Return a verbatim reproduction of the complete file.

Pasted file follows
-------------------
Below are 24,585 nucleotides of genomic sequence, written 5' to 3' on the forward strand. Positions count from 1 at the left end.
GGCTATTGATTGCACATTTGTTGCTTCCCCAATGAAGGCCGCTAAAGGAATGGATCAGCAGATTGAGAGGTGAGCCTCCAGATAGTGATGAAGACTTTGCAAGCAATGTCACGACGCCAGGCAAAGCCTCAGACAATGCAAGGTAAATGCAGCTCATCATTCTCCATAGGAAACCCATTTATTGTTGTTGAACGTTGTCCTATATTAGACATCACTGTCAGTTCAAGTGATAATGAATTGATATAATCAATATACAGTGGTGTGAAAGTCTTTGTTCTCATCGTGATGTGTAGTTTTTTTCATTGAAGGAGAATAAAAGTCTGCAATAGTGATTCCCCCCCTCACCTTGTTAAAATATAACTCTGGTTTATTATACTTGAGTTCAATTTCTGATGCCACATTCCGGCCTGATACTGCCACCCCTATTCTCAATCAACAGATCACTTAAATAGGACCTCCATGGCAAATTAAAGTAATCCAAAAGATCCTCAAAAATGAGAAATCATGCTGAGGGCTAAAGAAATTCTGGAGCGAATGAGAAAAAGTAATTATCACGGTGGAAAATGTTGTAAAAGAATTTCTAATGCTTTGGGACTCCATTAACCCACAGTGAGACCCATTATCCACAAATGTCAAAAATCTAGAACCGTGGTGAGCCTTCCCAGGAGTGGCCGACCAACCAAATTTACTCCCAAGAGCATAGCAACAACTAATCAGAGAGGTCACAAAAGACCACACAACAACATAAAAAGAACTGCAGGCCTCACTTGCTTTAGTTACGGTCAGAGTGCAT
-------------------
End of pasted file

Below are 24,585 nucleotides of genomic sequence, written 5' to 3' on the forward strand. Positions count from 1 at the left end.
GGCTATTGATTGCACATTTGTTGCTTCCCCAATGAAGGCCGCTAAAGGAATGGATCAGCAGATTGAGAGGTGAGCCTCCAGATAGTGATGAAGACTTTGCAAGCAATGTCACGACGCCAGGCAAAGCCTCAGACAATGCAAGGTAAATGCAGCTCATCATTCTCCATAGGAAACCCATTTATTGTTGTTGAACGTTGTCCTATATTAGACATCACTGTCAGTTCAAGTGATAATGAATTGATATAATCAATATACAGTGGTGTGAAAGTCTTTGTTCTCATCGTGATGTGTAGTTTTTTTCATTGAAGGAGAATAAAAGTCTGCAATAGTGATTCCCCCCCTCACCTTGTTAAAATATAACTCTGGTTTATTATACTTGAGTTCAATTTCTGATGCCACATTCCGGCCTGATACTGCCACCCCTATTCTCAATCAACAGATCACTTAAATAGGACCTCCATGGCAAATTAAAGTAATCCAAAAGATCCTCAAAAATGAGAAATCATGCTGAGGGCTAAAGAAATTCTGGAGCGAATGAGAAAAAGTAATTATCACGGTGGAAAATGTTGTAAAAGAATTTCTAATGCTTTGGGACTCCATTAACCCACAGTGAGACCCATTATCCACAAATGTCAAAAATCTAGAACCGTGGTGAGCCTTCCCAGGAGTGGCCGACCAACCAAATTTACTCCCAAGAGCATAGCAACAACTAATCAGAGAGGTCACAAAAGACCACACAACAACATAAAAAGAACTGCAGGCCTCACTTGCTTTAGTTACGGTCAGAGTGCAT